However, the desire for detailed logging of activities on the hybrid runbook worker remains. Certainly the Jobs log (shown below) in Azure Automation shows results, inputs and outputs of runbook jobs. However, it does not provide detailed progress logging of your choosing at key points along the way.


With that in mind, the desire / need for centralized progress logging at our discretion remains.

Native runbook event logging on the Hybrid Worker

One bit of good news is that the hybrid worker includes some native logging to the Windows Event Log. You can find the log in the Windows Event Viewer under Applications and Services Logs > Microsoft-Automation > Operational.

More good news. You can easily add this log for collection by OMS in the Settings area on the Data tab. In the ‘Collect events from the following event logs’ window, type “Microsoft-Automation/Operational” and click on the plus sign (+) to add the log for collection. Then check the boxes for all three event levels.


However, the bad news is, once this data arrives in our OMS subscription, you can see the formatting of the details in this log is less than ideal. Using the search interface, you can retrieve the contents of this log with the following query:

Type=Event EventLog=”Microsoft-Automation/Operational”

The result reveals that in the ParameterXml within the event lies the job status, but only the value (Succeeded, Failed, etc.) rather than a well-formatted name value pair we could use to extract the result into a custom field for better search. As a result, this native logging is not as useful as it could be, but can still serve to reduce the need for automation admins to use the Azure portal.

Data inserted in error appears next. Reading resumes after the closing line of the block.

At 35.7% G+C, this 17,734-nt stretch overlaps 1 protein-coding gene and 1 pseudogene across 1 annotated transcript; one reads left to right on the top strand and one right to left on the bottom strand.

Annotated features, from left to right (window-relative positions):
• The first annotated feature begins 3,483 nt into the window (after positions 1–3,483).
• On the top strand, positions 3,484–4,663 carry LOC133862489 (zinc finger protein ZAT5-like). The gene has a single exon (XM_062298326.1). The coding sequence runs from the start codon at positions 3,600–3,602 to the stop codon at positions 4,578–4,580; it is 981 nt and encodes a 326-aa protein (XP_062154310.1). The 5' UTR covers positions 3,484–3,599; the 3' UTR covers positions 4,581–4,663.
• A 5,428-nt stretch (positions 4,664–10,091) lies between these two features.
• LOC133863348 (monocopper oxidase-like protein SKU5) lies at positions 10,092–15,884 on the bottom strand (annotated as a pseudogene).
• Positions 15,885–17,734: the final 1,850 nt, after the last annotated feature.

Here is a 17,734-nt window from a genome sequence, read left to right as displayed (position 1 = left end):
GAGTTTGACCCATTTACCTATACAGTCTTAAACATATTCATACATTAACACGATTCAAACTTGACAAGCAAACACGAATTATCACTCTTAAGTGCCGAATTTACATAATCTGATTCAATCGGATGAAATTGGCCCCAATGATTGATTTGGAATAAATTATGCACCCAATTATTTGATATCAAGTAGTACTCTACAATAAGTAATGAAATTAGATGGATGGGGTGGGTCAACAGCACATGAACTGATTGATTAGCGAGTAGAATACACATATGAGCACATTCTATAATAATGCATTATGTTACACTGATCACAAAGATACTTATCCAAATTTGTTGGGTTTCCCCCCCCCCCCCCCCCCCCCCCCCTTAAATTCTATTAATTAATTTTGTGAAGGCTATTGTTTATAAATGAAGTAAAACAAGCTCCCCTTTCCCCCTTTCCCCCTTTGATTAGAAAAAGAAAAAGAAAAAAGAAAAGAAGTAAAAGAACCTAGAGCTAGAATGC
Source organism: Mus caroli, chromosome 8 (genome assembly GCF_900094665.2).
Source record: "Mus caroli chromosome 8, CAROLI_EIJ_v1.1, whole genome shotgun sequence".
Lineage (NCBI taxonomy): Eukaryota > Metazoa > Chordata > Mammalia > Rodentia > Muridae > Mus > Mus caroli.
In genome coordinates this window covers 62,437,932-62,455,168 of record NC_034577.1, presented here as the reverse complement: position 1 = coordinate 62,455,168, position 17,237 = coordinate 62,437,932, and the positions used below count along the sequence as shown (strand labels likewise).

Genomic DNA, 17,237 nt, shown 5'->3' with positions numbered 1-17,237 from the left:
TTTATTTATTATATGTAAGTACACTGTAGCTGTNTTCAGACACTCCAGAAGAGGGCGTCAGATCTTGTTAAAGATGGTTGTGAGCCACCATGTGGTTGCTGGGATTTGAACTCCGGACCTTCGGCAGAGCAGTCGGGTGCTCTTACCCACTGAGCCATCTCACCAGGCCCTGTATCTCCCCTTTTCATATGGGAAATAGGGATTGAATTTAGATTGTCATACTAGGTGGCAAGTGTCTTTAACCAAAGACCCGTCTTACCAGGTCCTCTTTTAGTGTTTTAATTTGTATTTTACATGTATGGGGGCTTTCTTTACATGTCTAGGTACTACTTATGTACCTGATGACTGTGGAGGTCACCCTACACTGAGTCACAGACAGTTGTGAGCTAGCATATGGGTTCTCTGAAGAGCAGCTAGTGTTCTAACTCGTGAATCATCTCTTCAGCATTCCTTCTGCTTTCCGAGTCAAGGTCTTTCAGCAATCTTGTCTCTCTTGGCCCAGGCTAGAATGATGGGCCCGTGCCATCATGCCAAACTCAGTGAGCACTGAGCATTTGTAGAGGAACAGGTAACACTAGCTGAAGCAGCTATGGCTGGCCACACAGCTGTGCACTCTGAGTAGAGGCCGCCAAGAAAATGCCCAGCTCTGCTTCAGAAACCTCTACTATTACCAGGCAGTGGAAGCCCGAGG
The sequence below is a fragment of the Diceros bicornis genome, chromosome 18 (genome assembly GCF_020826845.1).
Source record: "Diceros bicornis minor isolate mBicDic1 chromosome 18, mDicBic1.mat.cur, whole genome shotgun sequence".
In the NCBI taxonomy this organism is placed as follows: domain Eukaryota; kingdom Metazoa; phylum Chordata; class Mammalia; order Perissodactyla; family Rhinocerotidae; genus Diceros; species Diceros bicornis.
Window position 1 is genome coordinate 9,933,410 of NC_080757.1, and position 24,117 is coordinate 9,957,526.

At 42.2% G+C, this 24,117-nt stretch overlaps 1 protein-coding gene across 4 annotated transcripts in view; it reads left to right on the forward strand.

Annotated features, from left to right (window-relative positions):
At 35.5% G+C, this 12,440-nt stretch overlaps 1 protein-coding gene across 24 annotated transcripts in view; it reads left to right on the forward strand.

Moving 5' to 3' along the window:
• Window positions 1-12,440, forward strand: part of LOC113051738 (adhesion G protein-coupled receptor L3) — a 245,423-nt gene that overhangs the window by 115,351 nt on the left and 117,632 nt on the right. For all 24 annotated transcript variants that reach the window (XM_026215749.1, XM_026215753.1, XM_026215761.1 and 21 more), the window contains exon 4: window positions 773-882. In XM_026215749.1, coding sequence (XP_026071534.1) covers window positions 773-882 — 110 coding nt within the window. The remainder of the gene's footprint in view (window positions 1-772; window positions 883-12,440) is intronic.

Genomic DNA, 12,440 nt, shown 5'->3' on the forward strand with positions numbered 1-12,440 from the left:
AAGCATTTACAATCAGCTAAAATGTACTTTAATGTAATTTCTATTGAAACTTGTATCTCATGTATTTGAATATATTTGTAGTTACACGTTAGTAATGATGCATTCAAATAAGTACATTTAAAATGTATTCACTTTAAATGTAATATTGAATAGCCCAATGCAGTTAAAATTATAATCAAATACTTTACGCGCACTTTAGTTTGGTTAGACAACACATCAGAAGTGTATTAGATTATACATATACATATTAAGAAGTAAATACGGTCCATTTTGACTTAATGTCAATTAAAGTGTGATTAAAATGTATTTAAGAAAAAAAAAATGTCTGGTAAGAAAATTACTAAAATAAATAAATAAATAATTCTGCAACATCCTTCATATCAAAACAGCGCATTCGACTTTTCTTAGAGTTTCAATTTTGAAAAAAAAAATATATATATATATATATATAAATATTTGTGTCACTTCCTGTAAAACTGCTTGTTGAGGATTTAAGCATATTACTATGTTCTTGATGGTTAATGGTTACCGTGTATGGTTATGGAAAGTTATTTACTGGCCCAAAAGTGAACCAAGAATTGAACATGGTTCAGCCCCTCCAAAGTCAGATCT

Moreover, this still does not address our need for ad-hoc progress logging hosted in a central repository.

Why custom central logging for the Hybrid Worker?

Even with the aforementioned logging, the need to log events within a runbook at key junctures remains, and this is where logging to the Windows Event Log with a custom source, with an event description detailing runbook progress or results, with output collected and forwarded to OMS. This gives us central logging without the need for a SQL database.

You can log this data to any local Windows Event Log, even the System log. One approach might be to use a couple of custom sources, such as one for logging runbook progress messages and another reporting the runbook result, both in an easily searchable format in OMS once the data has been collected and uploaded.

Basic Custom Logging Implementation for Hybrid Worker

I will describe a couple of simple approaches you could take for custom logging locally on the hybrid worker.

First, in order to write messages with a custom Windows event log source, the providers must exist. You can create custom event sources with the New-EventLog cmdlet. If you wanted, you could simply create these providers each time you deploy a new hybrid worker.

For runbook progress messages, I will write to the System event log with a source of OMSAutomation-Status. To create this new provider, simply run the following one-liner on the hybrid worker.

New-EventLog -LogName System -Source OMSAutomation-Status

For the final runbook result message, I will again write to the System log with a source of OMSAutomation-Result. To create this new provider, simply run the following one-liner on the hybrid worker.

New-EventLog -LogName System -Source OMSAutomation-Result

This approach ensures I can quickly and easily search runbook messages by event source. Then, any time you want to log a status message within your runbook, you would simply add a Write-EventLog message at the appropriate point in your runbook. Since the System log is already being collected in OMS, you do not have to configure any additional log collection in OMS.

Let’s assume that every time a runbook begins I log a message in the following format from within my PowerShell runbook on hybrid workers: